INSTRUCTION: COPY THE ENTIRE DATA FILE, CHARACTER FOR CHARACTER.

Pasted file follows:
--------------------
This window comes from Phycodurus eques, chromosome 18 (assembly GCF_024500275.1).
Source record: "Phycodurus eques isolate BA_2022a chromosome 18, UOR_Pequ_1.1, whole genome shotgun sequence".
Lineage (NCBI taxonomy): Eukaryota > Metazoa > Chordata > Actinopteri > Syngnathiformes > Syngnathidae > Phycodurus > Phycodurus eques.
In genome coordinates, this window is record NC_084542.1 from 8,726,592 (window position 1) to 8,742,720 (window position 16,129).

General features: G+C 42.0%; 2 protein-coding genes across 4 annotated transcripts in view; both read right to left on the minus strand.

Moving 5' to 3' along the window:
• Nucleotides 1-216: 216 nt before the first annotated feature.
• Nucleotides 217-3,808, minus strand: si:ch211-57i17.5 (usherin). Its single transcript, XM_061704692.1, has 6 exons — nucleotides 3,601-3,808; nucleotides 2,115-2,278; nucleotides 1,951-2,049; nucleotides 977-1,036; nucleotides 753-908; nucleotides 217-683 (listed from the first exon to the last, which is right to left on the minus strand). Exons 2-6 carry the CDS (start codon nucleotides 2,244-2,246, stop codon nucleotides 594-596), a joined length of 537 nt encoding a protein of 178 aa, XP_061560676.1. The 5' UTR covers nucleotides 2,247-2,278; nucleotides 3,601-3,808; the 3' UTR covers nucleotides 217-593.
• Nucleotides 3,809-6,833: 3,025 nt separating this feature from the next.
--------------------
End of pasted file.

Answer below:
This window comes from Phycodurus eques, chromosome 18 (assembly GCF_024500275.1).
Source record: "Phycodurus eques isolate BA_2022a chromosome 18, UOR_Pequ_1.1, whole genome shotgun sequence".
Lineage (NCBI taxonomy): Eukaryota > Metazoa > Chordata > Actinopteri > Syngnathiformes > Syngnathidae > Phycodurus > Phycodurus eques.
In genome coordinates, this window is record NC_084542.1 from 8,726,592 (window position 1) to 8,742,720 (window position 16,129).

General features: G+C 42.0%; 2 protein-coding genes across 4 annotated transcripts in view; both read right to left on the minus strand.

Moving 5' to 3' along the window:
• Nucleotides 1-216: 216 nt before the first annotated feature.
• Nucleotides 217-3,808, minus strand: si:ch211-57i17.5 (usherin). Its single transcript, XM_061704692.1, has 6 exons — nucleotides 3,601-3,808; nucleotides 2,115-2,278; nucleotides 1,951-2,049; nucleotides 977-1,036; nucleotides 753-908; nucleotides 217-683 (listed from the first exon to the last, which is right to left on the minus strand). Exons 2-6 carry the CDS (start codon nucleotides 2,244-2,246, stop codon nucleotides 594-596), a joined length of 537 nt encoding a protein of 178 aa, XP_061560676.1. The 5' UTR covers nucleotides 2,247-2,278; nucleotides 3,601-3,808; the 3' UTR covers nucleotides 217-593.
• Nucleotides 3,809-6,833: 3,025 nt separating this feature from the next.